"As a general rule, federal district courts may not reach the merits of a habeas petition challenging a state conviction if the 'state court declined to address a prisoner's federal claims because the prisoner had failed to meet a state procedural requirement. In these cases, the state judgment rests on independent and adequate state procedural grounds.' " Barksdale v. Lane, 957 F.2d 379, 382 (7th Cir.1992) (quoting Coleman v. Thompson, --- U.S. ----, 111 S.Ct. 2546, 2554, 115 L.Ed.2d 640 (1991)). A federal court reviewing a habeas petition is required to respect a state court's finding, under state law, of waiver or procedural default. Williams v. Lane, 826 F.2d 654, 659 (7th Cir.1987). " 'Federal courts do not sit to correct error made by state courts in the interpretation and application of state law.' " Coleman v. O'Leary, 845 F.2d 696, 700 (7th Cir.) (quoting Williams, 826 F.2d at 659), cert. denied, 488 U.S. 972, 109 S.Ct. 507, 102 L.Ed.2d 542 (1988). However, a defendant's failure to comply with a state procedural rule provides an adequate basis for barring habeas relief only if "the state court acts in a consistent and principled way. A basis of decision applied infrequently, unexpectedly, or freakishly may be inadequate, for the lack of notice and consistency may show that the state is discriminating against the federal rights asserted." Prihoda v. McCaughtry, 910 F.2d 1379, 1383 (7th Cir.1990); see also Dugger v. Adams, 489 U.S. 401, 410 n. 6, 109 S.Ct. 1211, 1217 n. 6, 103 L.Ed.2d 435 (1989); Johnson v. Mississippi, 486 U.S. 578, 587, 108 S.Ct. 1981, 1987, 100 L.Ed.2d 575 (1988); Barksdale, 957 F.2d at 382; Williams v. Lane, 826 F.2d at 659.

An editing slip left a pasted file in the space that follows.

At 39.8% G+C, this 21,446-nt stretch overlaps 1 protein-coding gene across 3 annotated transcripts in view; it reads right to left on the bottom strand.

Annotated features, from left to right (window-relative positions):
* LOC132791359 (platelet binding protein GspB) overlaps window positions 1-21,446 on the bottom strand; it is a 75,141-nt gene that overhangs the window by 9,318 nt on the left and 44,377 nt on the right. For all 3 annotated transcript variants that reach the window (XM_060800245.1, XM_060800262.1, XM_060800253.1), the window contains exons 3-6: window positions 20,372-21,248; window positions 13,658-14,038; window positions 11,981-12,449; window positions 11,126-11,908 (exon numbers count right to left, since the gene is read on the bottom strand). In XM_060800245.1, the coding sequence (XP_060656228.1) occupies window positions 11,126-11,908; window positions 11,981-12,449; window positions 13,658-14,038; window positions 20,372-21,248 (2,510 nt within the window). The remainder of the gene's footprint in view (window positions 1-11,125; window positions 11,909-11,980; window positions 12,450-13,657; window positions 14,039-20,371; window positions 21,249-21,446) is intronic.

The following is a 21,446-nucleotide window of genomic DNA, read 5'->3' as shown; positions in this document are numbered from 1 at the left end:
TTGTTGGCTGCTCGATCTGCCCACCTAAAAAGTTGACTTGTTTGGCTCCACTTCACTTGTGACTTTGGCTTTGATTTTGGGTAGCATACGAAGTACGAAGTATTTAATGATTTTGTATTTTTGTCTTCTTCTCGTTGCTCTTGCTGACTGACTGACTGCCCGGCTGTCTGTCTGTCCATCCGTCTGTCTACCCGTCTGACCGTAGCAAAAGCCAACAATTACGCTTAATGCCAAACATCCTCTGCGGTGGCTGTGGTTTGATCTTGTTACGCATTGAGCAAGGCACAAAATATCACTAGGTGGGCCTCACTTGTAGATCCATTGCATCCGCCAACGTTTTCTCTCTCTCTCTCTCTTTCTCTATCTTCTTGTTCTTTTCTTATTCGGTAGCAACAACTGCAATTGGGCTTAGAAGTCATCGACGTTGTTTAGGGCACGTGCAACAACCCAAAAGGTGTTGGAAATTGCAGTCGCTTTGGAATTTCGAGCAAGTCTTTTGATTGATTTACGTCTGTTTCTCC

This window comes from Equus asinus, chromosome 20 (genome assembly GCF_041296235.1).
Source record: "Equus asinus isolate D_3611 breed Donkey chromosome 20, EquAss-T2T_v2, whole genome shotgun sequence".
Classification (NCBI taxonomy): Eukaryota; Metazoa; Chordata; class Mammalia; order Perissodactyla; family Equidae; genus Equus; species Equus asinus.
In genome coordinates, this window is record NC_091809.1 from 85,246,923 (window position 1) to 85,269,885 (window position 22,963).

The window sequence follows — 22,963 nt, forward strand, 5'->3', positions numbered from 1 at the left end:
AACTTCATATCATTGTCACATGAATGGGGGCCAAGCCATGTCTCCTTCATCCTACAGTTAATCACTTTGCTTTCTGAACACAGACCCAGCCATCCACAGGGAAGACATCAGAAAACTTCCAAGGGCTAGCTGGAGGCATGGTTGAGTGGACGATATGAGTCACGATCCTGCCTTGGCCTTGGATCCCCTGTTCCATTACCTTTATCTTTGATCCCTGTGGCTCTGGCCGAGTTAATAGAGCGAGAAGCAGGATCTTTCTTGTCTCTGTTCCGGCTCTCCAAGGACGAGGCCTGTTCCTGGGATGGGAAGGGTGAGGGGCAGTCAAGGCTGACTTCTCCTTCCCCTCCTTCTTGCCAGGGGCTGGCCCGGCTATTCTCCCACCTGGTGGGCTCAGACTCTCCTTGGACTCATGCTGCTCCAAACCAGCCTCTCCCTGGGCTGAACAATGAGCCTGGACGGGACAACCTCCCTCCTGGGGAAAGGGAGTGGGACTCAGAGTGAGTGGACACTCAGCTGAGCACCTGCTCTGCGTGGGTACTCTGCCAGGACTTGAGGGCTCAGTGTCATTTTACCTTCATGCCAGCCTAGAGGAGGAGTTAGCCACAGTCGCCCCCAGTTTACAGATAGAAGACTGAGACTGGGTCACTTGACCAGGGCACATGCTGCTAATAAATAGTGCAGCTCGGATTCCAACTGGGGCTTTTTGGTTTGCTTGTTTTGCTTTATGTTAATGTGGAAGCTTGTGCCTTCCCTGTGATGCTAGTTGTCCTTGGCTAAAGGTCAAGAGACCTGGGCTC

Ylst v. Nunnemaker, --- U.S. ----, 111 S.Ct. 2590, 2594, 115 L.Ed.2d 706 (1991), teaches that, when determining whether a state's judgment rests on adequate and independent state grounds, we are to examine the "last reasoned opinion on the claim" issued by a state court. See also Prihoda, 910 F.2d at 1383. Because the Wisconsin Supreme Court summarily denied Mr. Bobo's petition for review, the "last reasoned opinion" on his ineffective assistance claim is that of the court of appeals. The text of that court's ruling follows: